In the past week, the financial markets were spooked by rumours that the European Central Bank (ECB) was about to throttle back its stimulus programme, while the British pound took a massive hit.
We would be surprised if rumours that the ECB is looking to gradually wind down its asset purchase programme were true.
Ben Steinebach Head of Investment Strategy
This severe pressure on sterling initially followed the UK Prime Minister Theresa May’s announcement at the Conservative party conference that the United Kingdom would trigger Article 50 and start Brexit by March 2017 at the latest. On Thursday sterling lost over 6% in the space of two minutes in Asian overnight trading, but this is likely to have been the result of a faulty algorithm or a fat finger error by a trader, and the currency quickly regained some of the ground lost.
A bigger shock in the week was a rumour that the ECB is looking to gradually wind down its asset purchase programme in the year ahead. We would be surprised if this were true, as eurozone inflation is still widely off the ECB’s target of around 2%, although it did inch up from 0.2% to 0.4% in September. This rumour may well have been leaked to very gently prepare the financial markets, but we expect the programme in 2017 to first be extended a bit longer and its terms and conditions eased to include more types of bonds. That said, the rumour did help to push up bond yields and strengthen the euro relative to the US dollar.
The past week’s macroeconomic news was generally favourable, with sentiment improving among purchasing managers in European manufacturing. Admittedly, the services industry recorded a slight deterioration – albeit from higher levels – but it typically follows the rather more cyclical industrial sector. The United States saw capital goods orders up for a third consecutive month, pointing to a revival in capital spending by the corporate sector after a long period of being squeezed, particularly in the energy sector. Oil prices moving up to USD 52.50 per Brent barrel also helped, but US equity markets still lost some ground in the week. By contrast, most of their European counterparts closed Thursday slightly ahead of the previous Friday’s showings.
Delta Lloyd rejects NN bid
In the European equity markets, Deutsche Bank’s vicissitudes continued to take centre stage, while the Dutch market also saw a bid by NN for Delta Lloyd. Delta Lloyd’s very diplomatic response on Thursday was that it would seriously consider any offer that contributes to the creation of shareholder value but that it feels NN’s cash offer of EUR 5.30 does not meet this requirement – which probably means no more than that it considers the offer by Nationale Nederlanden’s parent company too low. The Amsterdam market agreed and Delta Lloyd’s share price pushed upwards of EUR 5.30 following the bid announcement. A price ranging between EUR 6.00 and EUR 6.20 would appear more appropriate.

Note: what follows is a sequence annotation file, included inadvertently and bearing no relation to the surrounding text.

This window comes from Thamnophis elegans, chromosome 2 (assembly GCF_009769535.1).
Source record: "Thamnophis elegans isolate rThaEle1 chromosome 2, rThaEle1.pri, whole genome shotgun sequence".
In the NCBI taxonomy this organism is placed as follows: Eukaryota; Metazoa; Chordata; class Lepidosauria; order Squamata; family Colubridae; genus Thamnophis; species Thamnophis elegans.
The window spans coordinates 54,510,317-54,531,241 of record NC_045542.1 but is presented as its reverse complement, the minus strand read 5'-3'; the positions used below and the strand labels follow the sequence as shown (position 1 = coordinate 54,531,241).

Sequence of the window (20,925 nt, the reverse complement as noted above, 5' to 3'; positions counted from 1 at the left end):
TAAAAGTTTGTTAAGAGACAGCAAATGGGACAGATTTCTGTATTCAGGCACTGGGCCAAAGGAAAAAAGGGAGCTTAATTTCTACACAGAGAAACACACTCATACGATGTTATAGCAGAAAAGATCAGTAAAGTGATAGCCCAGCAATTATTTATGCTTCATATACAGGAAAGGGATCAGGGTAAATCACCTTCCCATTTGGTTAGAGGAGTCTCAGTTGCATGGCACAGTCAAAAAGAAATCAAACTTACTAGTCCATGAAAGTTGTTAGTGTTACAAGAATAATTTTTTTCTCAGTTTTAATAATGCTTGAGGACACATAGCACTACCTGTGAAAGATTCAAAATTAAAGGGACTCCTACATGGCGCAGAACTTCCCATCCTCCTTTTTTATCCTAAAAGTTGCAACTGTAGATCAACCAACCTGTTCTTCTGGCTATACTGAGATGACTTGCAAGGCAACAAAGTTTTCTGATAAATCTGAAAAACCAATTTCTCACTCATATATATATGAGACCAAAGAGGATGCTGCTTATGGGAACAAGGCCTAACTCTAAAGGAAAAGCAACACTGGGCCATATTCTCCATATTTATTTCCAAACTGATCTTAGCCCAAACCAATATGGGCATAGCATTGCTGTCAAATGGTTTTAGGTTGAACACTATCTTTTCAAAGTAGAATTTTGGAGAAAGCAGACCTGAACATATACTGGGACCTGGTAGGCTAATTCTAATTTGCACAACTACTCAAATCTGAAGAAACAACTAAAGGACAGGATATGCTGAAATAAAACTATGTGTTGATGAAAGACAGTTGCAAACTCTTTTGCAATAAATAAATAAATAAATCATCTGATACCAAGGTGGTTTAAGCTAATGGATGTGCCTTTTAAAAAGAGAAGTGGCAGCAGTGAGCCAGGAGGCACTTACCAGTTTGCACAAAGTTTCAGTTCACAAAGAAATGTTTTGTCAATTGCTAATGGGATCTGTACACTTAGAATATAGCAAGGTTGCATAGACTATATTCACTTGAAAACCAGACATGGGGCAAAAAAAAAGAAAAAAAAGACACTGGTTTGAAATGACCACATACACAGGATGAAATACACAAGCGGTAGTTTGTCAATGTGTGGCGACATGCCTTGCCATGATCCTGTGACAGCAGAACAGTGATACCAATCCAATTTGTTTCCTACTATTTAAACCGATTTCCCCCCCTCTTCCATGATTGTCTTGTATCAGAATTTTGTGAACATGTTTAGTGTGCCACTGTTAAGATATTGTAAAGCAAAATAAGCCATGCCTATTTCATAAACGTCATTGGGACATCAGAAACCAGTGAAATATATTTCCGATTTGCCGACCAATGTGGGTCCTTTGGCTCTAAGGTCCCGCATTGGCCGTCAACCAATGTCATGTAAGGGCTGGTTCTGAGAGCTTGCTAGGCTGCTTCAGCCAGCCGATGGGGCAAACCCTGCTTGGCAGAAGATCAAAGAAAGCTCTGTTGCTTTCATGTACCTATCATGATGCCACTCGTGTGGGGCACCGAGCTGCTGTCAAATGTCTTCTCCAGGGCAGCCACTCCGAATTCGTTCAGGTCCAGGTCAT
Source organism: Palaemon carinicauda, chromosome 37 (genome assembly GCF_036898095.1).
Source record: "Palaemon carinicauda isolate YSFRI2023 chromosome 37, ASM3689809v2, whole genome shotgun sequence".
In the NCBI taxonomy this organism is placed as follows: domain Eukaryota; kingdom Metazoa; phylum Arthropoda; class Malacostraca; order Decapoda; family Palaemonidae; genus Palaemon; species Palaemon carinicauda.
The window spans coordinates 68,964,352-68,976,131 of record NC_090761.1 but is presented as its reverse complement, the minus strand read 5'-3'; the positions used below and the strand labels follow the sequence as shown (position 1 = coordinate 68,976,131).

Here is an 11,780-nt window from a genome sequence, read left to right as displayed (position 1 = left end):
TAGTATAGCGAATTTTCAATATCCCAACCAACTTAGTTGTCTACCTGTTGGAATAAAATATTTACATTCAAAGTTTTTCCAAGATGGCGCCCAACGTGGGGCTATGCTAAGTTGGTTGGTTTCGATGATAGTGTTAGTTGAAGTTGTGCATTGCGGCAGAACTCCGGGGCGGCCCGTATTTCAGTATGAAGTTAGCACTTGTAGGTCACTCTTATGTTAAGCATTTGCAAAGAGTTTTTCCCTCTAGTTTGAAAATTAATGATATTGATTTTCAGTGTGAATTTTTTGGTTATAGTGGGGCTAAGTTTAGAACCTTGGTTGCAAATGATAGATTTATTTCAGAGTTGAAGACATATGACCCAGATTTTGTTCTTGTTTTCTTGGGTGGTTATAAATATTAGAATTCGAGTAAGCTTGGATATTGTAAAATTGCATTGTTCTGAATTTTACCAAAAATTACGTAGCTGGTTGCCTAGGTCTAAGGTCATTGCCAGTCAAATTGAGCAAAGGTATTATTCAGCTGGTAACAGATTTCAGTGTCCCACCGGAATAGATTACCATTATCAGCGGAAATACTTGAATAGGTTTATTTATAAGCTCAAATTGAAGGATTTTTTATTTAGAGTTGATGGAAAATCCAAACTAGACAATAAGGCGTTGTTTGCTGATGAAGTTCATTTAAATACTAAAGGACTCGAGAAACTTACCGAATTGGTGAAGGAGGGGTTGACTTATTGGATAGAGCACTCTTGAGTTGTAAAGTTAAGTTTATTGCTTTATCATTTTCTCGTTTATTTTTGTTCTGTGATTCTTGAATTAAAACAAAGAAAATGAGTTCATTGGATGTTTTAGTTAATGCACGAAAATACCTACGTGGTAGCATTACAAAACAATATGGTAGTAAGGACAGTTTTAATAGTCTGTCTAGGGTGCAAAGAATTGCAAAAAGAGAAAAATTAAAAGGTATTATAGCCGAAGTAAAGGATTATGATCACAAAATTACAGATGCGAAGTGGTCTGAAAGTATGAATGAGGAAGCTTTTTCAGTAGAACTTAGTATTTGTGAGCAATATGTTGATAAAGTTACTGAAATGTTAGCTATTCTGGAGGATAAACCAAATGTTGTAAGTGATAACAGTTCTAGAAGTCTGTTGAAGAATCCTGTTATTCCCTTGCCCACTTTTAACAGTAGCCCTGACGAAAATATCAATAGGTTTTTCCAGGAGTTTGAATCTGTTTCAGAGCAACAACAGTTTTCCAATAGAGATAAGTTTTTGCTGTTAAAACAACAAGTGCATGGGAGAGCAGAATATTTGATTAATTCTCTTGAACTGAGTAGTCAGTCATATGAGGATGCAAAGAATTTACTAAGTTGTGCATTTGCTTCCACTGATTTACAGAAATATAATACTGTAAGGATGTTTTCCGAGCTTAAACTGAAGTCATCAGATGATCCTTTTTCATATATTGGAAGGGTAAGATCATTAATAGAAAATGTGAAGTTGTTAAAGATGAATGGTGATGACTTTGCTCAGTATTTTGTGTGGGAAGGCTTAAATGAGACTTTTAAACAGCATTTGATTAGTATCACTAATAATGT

Last Friday, a rumour suggested that the US Department of Justice’s claim of USD 14 billion against Deutsche Bank had been slashed to around USD 5 billion. This turned out to be wrong and fear of a DB bankruptcy again reared its head. Leading German entrepreneurs are reportedly willing to provide immediate cash relief to the beleaguered bank, as any such demise would be disastrous for the country’s economy. Deutsche Bank now seems intent on selling its asset management arm to overcome its troubles.
In the Netherlands, PostNL announced it is buying two online marketing agencies – Yourzine and Searchresult – and forging them into a single company with its own marketing subsidiary in an attempt to tap into fresh sources of income as the postal market continues to contract. The AEX ended Thursday at 454.82, up 0.6% on the previous Friday’s close. The index started Friday morning a smidgeon lower at just above 454.
Results season about to get underway
We’re a week into the final quarter of 2016 and, as tradition dictates, the second week will see US aluminium producer Alcoa kick off with its third-quarter results. Meanwhile, the markets are eagerly awaiting Sunday evening’s second presidential debate between Hillary Clinton and Donald Trump. Both candidates are likely to engage in character attacks and sling even more mud than in the first debate, and not much substance on policy plans is expected. Meanwhile, the IMF and the World Bank will have their annual meeting in Washington over the weekend. In its Global Financial Stability Report in the run-up to the meetings, the IMF urged the international banking industry to reform in order to keep profitability on an even keel.
The results season marks its traditional start on Tuesday with the release of Alcoa’s results, and with US banks Wells Fargo, Citigroup and JP Morgan following later in the week. In the Netherlands, Unilever will be the first to post its third-quarter figures. On the macroeconomic front, September inflation figures will be released by quite a few countries, e.g. Germany, France, Italy and China on consumer prices and the United States and China on producer prices. In addition, Germany and China will publish September numbers for international trade, while new August industrial output figures for Italy and the European Union as a whole will hit the market. Investor interest will also focus on the minutes of the September Federal Reserve meeting, which might suggest the timing of the next rate increase.
The Bank of England (BoE) is due to hold its monthly monetary policy meeting on Thursday and next Friday should see the University of Michigan publish provisional figures on American consumer confidence in October. But first we’re eagerly awaiting the latest data on the US labour market in September, which will be presented this afternoon. You’ll know by the time you read this whether these have met expectations of 165,000 new jobs.